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Angelus Silesius: "The Tree of the Cross"

Monday in Holy Week 2005

The Tree of the Cross

Blest is he that seeketh rest
   In God's pastures green and quiet,
In the shadow of the Cross,
   Far from worldly toil and riot;
He is safe, on holy ground,
Though the tempest rage around.
Sun by day and moon by night
   Shall not there have power to harm him,
Hellish foes with subtle wiles
   Can not there succeed to charm him;
No true ill can him betide
Who beneath the Cross doth bide.
With the fruit that Tree doth bear
   He his hunger keen relieveth,
Closest union with his God
   Through that wondrous food receiveth.
Sweetest fruit, how blest is he
Who doth taste it worthily!
With the dew Christ's Wounds distil
   There his fainting soul he easeth,
Even as the panting hart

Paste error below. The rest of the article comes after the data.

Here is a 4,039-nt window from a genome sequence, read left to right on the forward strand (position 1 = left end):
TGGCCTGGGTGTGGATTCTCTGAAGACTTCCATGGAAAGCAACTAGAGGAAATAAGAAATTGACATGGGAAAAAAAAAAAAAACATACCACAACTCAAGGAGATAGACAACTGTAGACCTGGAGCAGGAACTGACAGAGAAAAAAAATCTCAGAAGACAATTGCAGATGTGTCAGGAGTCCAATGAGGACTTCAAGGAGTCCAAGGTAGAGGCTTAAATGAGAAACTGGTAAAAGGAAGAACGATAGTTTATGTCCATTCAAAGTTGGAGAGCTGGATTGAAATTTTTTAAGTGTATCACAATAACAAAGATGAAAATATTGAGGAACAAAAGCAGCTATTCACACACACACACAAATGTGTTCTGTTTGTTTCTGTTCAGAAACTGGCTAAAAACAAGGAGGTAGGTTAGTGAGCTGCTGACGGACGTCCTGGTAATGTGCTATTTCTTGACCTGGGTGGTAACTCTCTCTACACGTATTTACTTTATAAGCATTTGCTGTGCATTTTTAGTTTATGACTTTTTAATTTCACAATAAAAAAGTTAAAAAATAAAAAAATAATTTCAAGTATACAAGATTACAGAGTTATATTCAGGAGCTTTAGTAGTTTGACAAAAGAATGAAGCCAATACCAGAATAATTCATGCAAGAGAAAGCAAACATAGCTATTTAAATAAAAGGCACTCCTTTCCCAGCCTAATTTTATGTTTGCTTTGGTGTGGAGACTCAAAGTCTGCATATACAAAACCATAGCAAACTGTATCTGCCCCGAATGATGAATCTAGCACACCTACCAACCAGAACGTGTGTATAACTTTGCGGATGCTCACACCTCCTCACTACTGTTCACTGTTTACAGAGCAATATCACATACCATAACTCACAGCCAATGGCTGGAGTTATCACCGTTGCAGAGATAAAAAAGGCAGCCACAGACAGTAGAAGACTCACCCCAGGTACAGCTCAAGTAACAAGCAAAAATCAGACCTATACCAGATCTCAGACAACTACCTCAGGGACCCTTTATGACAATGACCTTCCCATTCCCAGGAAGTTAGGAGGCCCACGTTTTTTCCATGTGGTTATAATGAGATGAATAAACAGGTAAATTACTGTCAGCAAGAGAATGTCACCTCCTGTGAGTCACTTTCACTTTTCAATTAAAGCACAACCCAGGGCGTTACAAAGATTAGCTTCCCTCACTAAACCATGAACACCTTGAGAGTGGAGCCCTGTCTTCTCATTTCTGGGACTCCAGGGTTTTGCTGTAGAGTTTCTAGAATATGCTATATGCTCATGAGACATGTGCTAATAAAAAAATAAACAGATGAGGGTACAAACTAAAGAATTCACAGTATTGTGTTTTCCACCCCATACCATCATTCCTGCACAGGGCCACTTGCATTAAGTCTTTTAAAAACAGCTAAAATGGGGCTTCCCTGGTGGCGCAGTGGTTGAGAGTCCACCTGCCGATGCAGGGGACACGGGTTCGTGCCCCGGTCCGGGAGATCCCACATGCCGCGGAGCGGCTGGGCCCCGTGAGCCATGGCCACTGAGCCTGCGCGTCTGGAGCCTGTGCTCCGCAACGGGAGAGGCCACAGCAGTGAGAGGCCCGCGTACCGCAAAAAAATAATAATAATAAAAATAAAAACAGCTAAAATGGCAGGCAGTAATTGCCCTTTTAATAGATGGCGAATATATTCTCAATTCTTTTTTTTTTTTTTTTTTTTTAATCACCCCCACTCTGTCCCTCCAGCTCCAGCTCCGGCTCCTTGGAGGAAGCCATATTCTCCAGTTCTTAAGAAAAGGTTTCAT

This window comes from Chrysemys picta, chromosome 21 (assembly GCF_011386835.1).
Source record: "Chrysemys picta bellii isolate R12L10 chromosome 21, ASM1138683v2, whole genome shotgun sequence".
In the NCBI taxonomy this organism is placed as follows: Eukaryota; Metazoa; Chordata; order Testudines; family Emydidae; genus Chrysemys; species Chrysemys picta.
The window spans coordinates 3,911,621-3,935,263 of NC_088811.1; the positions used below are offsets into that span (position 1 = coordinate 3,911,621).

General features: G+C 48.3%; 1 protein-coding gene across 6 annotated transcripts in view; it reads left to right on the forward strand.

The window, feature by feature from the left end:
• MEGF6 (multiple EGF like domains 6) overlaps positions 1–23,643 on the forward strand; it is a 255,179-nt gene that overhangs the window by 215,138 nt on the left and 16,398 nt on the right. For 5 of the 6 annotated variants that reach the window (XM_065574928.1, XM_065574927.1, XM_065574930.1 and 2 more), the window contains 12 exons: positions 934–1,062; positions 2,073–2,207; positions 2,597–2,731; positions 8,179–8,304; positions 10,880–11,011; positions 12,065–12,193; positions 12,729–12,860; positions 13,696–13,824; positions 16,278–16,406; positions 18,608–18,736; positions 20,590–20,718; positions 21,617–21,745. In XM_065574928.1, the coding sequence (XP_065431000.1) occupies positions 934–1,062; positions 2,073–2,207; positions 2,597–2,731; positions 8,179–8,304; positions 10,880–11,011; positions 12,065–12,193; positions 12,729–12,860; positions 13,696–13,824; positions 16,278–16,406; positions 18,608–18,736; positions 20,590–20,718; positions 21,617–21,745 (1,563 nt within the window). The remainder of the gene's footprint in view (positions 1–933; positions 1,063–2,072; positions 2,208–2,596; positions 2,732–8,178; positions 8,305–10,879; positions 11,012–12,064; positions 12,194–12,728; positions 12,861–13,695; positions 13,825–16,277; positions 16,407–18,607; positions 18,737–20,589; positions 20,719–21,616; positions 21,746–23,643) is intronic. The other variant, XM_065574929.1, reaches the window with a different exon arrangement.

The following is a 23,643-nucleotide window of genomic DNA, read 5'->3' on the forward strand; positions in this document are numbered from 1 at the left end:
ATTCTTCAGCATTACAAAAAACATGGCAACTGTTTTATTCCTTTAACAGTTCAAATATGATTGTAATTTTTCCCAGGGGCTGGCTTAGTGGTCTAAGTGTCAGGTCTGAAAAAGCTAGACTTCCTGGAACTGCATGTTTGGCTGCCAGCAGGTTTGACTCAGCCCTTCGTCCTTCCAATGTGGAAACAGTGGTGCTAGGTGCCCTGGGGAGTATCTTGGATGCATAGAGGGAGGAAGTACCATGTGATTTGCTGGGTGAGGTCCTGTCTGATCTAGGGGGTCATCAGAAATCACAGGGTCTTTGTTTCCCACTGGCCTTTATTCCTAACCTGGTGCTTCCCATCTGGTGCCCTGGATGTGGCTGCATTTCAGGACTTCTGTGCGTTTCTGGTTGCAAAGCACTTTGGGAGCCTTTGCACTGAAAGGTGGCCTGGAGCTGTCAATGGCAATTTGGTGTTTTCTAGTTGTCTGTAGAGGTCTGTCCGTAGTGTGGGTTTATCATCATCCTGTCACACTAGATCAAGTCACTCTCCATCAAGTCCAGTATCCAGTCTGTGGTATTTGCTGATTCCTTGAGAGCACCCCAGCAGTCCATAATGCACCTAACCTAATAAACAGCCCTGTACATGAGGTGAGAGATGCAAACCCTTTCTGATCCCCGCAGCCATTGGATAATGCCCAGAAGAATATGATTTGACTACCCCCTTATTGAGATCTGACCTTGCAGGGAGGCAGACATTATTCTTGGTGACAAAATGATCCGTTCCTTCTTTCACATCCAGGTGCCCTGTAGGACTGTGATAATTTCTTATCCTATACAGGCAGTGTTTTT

At the brook its thirst appeaseth;
Christ's sweet Blood may well make whole
Every weak and parched soul.
Come, then, to the Cross all ye
   Who do faint beneath your burden;
Rest beneath that Tree, and seek
   There your labor's ample guerdon—
Peace, which nowhere can be found
Save upon that hallow'd ground.
Let me dwell beneath Thy Cross,
   Lord, in life and death, I pray Thee;
Let no hostile powers thence
   Drive me, Lord; do not gainsay me,
Who on earth no comfort own
Save Thy death and Cross alone!

Johann Scheffler a.k.a. Angelus Silesius (1624-1677)
anonymous translation from German

The Catholic Anthology: The World's Great Catholic Poetry (revised edition, 1940), ed. Thomas Walsh and George N. Shuster, pp. 210f.

See also Laurence Housman: "Love, the Tempter" and John Donne: Holy Sonnets VII.

Lane Core Jr. CIW P — Mon. 03/21/05 07:17:08 AM
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